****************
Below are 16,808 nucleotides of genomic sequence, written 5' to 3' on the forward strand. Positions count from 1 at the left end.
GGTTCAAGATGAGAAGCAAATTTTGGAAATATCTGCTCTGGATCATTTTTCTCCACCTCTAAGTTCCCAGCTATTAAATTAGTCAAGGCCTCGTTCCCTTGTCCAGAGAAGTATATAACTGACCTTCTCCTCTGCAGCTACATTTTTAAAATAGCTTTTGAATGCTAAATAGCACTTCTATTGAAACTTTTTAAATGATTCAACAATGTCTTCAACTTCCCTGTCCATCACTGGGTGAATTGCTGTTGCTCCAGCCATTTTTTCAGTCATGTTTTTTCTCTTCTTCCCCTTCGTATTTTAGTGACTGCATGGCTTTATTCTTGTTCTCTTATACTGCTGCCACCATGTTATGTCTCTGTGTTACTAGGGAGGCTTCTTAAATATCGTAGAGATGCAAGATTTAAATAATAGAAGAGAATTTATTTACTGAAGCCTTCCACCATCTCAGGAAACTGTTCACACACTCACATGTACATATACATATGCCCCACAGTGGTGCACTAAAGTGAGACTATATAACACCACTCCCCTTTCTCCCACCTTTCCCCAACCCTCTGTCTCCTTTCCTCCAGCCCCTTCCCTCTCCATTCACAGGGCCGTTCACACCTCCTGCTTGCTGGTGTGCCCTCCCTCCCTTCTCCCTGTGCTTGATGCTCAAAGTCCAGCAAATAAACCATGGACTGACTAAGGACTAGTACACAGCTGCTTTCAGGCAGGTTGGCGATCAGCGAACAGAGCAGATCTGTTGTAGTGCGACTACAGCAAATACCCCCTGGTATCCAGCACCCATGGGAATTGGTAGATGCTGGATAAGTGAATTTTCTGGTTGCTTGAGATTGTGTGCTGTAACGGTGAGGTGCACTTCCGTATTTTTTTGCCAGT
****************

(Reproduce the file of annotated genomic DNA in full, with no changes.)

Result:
Below are 16,808 nucleotides of genomic sequence, written 5' to 3' on the forward strand. Positions count from 1 at the left end.
GGTTCAAGATGAGAAGCAAATTTTGGAAATATCTGCTCTGGATCATTTTTCTCCACCTCTAAGTTCCCAGCTATTAAATTAGTCAAGGCCTCGTTCCCTTGTCCAGAGAAGTATATAACTGACCTTCTCCTCTGCAGCTACATTTTTAAAATAGCTTTTGAATGCTAAATAGCACTTCTATTGAAACTTTTTAAATGATTCAACAATGTCTTCAACTTCCCTGTCCATCACTGGGTGAATTGCTGTTGCTCCAGCCATTTTTTCAGTCATGTTTTTTCTCTTCTTCCCCTTCGTATTTTAGTGACTGCATGGCTTTATTCTTGTTCTCTTATACTGCTGCCACCATGTTATGTCTCTGTGTTACTAGGGAGGCTTCTTAAATATCGTAGAGATGCAAGATTTAAATAATAGAAGAGAATTTATTTACTGAAGCCTTCCACCATCTCAGGAAACTGTTCACACACTCACATGTACATATACATATGCCCCACAGTGGTGCACTAAAGTGAGACTATATAACACCACTCCCCTTTCTCCCACCTTTCCCCAACCCTCTGTCTCCTTTCCTCCAGCCCCTTCCCTCTCCATTCACAGGGCCGTTCACACCTCCTGCTTGCTGGTGTGCCCTCCCTCCCTTCTCCCTGTGCTTGATGCTCAAAGTCCAGCAAATAAACCATGGACTGACTAAGGACTAGTACACAGCTGCTTTCAGGCAGGTTGGCGATCAGCGAACAGAGCAGATCTGTTGTAGTGCGACTACAGCAAATACCCCCTGGTATCCAGCACCCATGGGAATTGGTAGATGCTGGATAAGTGAATTTTCTGGTTGCTTGAGATTGTGTGCTGTAACGGTGAGGTGCACTTCCGTATTTTTTTGCCAGT